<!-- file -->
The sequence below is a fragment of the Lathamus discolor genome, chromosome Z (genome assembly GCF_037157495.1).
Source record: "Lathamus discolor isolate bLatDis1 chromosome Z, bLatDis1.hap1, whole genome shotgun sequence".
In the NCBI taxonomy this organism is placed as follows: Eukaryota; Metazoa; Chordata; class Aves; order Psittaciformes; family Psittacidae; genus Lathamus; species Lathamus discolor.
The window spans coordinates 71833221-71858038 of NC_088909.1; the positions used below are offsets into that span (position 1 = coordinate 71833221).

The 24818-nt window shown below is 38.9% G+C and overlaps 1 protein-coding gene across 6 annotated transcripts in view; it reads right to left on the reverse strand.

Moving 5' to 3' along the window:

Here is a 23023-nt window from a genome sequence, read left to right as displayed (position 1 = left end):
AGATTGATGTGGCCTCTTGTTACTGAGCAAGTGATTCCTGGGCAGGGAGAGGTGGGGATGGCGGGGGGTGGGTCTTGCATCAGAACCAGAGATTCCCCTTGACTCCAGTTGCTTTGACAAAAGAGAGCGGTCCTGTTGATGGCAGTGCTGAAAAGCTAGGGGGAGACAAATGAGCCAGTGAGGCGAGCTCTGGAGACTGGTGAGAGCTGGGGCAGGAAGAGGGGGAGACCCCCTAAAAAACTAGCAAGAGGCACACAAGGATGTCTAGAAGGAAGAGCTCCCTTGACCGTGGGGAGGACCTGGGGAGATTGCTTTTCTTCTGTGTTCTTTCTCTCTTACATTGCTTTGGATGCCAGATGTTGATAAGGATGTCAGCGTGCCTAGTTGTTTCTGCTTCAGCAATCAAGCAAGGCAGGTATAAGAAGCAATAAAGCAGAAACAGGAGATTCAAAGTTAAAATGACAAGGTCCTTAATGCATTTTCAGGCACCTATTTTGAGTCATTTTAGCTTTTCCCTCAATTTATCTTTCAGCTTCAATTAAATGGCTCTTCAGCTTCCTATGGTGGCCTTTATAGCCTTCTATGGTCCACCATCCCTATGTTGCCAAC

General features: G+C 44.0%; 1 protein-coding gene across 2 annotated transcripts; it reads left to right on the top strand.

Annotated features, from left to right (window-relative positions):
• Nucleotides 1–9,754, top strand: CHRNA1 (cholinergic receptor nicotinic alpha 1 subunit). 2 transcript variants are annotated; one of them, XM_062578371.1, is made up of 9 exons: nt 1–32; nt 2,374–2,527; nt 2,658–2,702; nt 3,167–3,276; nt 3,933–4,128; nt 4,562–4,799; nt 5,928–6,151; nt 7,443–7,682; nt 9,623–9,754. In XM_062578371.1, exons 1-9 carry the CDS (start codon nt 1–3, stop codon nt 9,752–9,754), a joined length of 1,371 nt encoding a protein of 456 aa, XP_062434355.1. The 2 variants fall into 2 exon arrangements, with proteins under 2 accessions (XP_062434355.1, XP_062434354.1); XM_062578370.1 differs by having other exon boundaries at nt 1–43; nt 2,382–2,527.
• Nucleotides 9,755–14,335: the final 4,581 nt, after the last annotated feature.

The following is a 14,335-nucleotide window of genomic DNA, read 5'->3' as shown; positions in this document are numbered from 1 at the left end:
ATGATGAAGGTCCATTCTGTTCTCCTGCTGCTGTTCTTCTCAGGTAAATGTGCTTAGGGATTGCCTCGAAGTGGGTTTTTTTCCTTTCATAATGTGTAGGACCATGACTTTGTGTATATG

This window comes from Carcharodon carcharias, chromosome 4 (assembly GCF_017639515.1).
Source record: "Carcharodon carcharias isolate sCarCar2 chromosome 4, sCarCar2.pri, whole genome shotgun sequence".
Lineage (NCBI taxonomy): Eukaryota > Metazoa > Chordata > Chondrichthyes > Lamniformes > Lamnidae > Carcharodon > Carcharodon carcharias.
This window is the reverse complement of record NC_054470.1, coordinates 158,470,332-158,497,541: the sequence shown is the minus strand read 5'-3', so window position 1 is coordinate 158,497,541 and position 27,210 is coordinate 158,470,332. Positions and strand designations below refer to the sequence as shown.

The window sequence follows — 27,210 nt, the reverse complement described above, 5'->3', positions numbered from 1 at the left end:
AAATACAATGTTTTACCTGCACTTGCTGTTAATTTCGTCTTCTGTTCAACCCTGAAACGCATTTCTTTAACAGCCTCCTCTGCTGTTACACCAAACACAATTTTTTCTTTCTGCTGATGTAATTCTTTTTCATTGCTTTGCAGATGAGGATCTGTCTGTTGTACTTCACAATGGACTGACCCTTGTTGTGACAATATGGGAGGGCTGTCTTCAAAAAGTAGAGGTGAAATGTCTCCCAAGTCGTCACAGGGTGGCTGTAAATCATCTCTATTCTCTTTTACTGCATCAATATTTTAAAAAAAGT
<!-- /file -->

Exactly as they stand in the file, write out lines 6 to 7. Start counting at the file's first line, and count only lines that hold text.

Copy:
Moving 5' to 3' along the window:

Here is a 23023-nt window from a genome sequence, read left to right as displayed (position 1 = left end):